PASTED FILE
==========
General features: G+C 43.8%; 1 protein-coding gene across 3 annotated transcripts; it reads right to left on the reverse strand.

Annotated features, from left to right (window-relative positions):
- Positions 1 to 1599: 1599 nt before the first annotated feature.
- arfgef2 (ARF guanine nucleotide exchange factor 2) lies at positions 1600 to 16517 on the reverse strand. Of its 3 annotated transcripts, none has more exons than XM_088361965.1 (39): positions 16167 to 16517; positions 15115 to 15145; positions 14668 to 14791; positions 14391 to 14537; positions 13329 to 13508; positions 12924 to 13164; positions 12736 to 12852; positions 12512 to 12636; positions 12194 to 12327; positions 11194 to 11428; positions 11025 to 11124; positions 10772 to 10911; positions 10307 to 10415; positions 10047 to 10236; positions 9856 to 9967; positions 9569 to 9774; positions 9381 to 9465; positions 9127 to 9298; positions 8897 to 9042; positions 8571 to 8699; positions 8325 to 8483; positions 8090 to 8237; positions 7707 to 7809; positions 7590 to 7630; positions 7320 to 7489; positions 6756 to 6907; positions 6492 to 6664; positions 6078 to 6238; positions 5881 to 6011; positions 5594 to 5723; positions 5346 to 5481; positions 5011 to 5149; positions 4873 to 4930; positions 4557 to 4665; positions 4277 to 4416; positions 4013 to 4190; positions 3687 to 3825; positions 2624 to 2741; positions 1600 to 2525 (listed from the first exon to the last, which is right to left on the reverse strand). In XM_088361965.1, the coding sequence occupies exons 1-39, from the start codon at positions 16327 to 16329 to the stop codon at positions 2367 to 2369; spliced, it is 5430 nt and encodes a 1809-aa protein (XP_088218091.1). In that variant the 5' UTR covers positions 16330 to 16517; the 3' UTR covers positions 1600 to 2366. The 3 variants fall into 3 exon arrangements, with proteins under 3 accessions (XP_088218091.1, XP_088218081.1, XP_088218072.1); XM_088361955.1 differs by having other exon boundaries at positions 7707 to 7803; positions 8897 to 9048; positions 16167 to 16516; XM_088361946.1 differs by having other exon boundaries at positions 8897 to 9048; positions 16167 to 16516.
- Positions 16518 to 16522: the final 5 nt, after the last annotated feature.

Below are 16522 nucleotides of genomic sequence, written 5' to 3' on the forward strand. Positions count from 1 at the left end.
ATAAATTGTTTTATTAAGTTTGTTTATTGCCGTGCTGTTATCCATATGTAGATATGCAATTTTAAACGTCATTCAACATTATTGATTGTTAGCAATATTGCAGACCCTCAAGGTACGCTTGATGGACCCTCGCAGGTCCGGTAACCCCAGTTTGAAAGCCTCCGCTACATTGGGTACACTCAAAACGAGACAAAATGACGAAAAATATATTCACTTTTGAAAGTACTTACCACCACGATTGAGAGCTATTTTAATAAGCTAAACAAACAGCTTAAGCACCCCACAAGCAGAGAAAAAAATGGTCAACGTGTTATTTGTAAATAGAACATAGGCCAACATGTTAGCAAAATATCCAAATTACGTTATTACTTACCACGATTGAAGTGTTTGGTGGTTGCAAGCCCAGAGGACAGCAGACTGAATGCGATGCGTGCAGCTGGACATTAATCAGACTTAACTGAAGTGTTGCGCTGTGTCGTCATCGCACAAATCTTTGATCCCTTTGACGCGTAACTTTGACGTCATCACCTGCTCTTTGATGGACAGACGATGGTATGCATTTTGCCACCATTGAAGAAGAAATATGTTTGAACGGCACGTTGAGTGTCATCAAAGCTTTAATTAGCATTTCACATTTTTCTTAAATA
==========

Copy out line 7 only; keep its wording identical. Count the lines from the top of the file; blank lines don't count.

ATAAATTGTTTTATTAAGTTTGTTTATTGCCGTGCTGTTATCCATATGTAGATATGCAATTTTAAACGTCATTCAACATTATTGATTGTTAGCAATATTGCAGACCCTCAAGGTACGCTTGATGGACCCTCGCAGGTCCGGTAACCCCAGTTTGAAAGCCTCCGCTACATTGGGTACACTCAAAACGAGACAAAATGACGAAAAATATATTCACTTTTGAAAGTACTTACCACCACGATTGAGAGCTATTTTAATAAGCTAAACAAACAGCTTAAGCACCCCACAAGCAGAGAAAAAAATGGTCAACGTGTTATTTGTAAATAGAACATAGGCCAACATGTTAGCAAAATATCCAAATTACGTTATTACTTACCACGATTGAAGTGTTTGGTGGTTGCAAGCCCAGAGGACAGCAGACTGAATGCGATGCGTGCAGCTGGACATTAATCAGACTTAACTGAAGTGTTGCGCTGTGTCGTCATCGCACAAATCTTTGATCCCTTTGACGCGTAACTTTGACGTCATCACCTGCTCTTTGATGGACAGACGATGGTATGCATTTTGCCACCATTGAAGAAGAAATATGTTTGAACGGCACGTTGAGTGTCATCAAAGCTTTAATTAGCATTTCACATTTTTCTTAAATA